When I put a micro-version of the "traffics" story up on Facebook the other day and told my daughter, she said, "mom, you're always having that memory!" But it's never the same memory, I want to say; it has its own traffic patterns depending on the time of day, the year, the weather. I am not Funes, whose memory is so perfect it can never alter. He died of congestion, like many a drive home.

We traffic. That word, like so many, bears no moral or ethical charge until it's modified. But we insist on dipping it in the lye of our conversation, or the traffic words make of us. Traffic is dead adrenaline, but not so the words that pierce us. I yearn for the contra-flow, the zipper lane, the HOV lane, the traffic cop, the off-peak drive.

Thursday, August 22, 2013

A meditation on meditation

Define "meditation."  The workings of the mind; a thinking through of issues, ideas; what introverts do.  Re-define "meditation." Sitting, letting thoughts go, detaching from one's emotions. Write a sentence in which you use both meanings of the word. The sentence will fall apart in your hands, like wet drywall, refusing to wall in or wall out. White dust on a bathroom floor.

Malaika King Albrecht, whom I know from her exquisite writing on Alzheimer's, quoted Pema Chödrön yesterday on her Facebook wall: "You can cruise through life not letting anything touch you, but if you really want to live fully, if you want to enter into life, enter into genuine relationships with other people, with animals, with the world situation, you’re definitely going to have the experience of feeling provoked, of getting hooked, of shenpa. You’re not just going to feel bliss. The message is that when those feelings emerge, this is not a failure. This is the chance to cultivate maitri, unconditional friendliness toward your perfect and imperfect self."

Define "shenpa": Chödrön writes an essay on the word here. Usually translated as "attachment," she calls it a "hook," a "sticky feeling," a "tightening." (Good teachers translate translations into literal feelings, those that work inside the body rather than on a cloud.) "We never get at the root, which last night I was calling the scabies. The root in this case is that we have to really experience unease. We have to experience the itch. We have to experience the shenpa and then not act it out."

When we adopted our daughter from a Kathmandu orphanage, she had scabies. She scratched and scratched, legs, arms, body. We had to apply poison to her skin to kill the insect intruders. So one of our first acts of parenting was to poison our daughter. The better for her to "attach" to us, in the positive way that word is used in parenting. "Attachment parenting" is considered a good thing in the magazines, while "attachment" causes suffering, according to Buddhist teachings. The sentence falls apart.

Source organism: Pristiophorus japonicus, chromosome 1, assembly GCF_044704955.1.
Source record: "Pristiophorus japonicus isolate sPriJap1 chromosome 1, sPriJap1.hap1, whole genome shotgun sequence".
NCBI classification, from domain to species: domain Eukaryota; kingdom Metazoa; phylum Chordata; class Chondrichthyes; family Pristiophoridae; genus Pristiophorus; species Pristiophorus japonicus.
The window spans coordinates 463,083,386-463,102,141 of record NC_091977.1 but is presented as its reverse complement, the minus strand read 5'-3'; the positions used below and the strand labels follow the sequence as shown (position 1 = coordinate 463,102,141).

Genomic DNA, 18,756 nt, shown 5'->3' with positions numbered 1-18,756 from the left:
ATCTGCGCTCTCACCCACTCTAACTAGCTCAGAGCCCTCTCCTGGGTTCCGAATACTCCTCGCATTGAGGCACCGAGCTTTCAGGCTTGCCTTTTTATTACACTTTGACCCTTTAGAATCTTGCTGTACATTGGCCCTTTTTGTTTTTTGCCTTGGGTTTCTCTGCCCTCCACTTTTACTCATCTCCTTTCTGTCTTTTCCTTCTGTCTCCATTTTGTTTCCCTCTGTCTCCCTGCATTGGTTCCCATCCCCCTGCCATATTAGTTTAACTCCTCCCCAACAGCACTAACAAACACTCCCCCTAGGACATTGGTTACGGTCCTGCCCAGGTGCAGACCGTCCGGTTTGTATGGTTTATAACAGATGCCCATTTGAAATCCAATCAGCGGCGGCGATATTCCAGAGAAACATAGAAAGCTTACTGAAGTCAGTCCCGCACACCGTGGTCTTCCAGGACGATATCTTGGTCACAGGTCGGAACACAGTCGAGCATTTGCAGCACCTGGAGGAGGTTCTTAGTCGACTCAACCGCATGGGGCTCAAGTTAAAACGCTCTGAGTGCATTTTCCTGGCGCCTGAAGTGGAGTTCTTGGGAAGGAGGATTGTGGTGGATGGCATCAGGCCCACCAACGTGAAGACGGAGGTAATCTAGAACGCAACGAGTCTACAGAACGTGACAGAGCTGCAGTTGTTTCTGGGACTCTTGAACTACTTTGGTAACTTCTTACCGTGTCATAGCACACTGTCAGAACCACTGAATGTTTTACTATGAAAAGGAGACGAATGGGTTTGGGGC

Early this summer, I did some Buddhist shopping (meditation and capitalism are eerily aligned) and purchased a meditation cushion and a mat. They are a lovely maroon color that my cat loves; some days we meditate together, he and I. Equilibrium was what I sought, but equilibrium was not what my sitting brought. At the Diamond Sangha in Palolo, where I went for a refresher in meditation technique, I had an intense urge to run screaming from the zendo. On my own cushion, I find my meditations punctuated by grief, by scheduling, by Tinfish ad copy, by compositions like this one. Intruders all.

What surprised me most, however, was that these meditations freed up anger. It is not my anger, I know, but an emotional field. I do not feel that yet! Anger is energy, anger rides on waves of energy like a Carlos Beltran 400-foot home run into the body's upper deck. Anger does not answer to no. Anger fills the chest and means to explode, plasticity to everyday flexibility. (See Catherine Malabou.) I've found myself acting out, announcing my anger to colleagues, my husband. My mind has roiled with the usual poet-editor-angers, the no-one-notices-my-good-work self-pity festival. My feelings have not hurtled with such speed since my depression/anxiety disorder were successfully treated and my mind slowed to a liveable pace, a walk instead of a jet pak.

But as Chödrön points out, "we have to experience the shenpa and then not act it out." As Malaika writes, "it's called practice for a reason." Define "practice." The OED has it as: "The actual application or use of an idea, belief, or method, as opposed to the theory or principles of it; performance, execution, achievement; working, operation; (Philos.) activity or action considered as being the realization of or in contrast to theory." And I love how this sentence also crumbles, a broken tower of babel, as it juxtaposes the application of belief or theory with the contrast to theory. It is the operation of theory when theory falls away. It is the rain that comes after the clouds, as in Mānoa Valley, when the rainbows borrow a ride on the mist.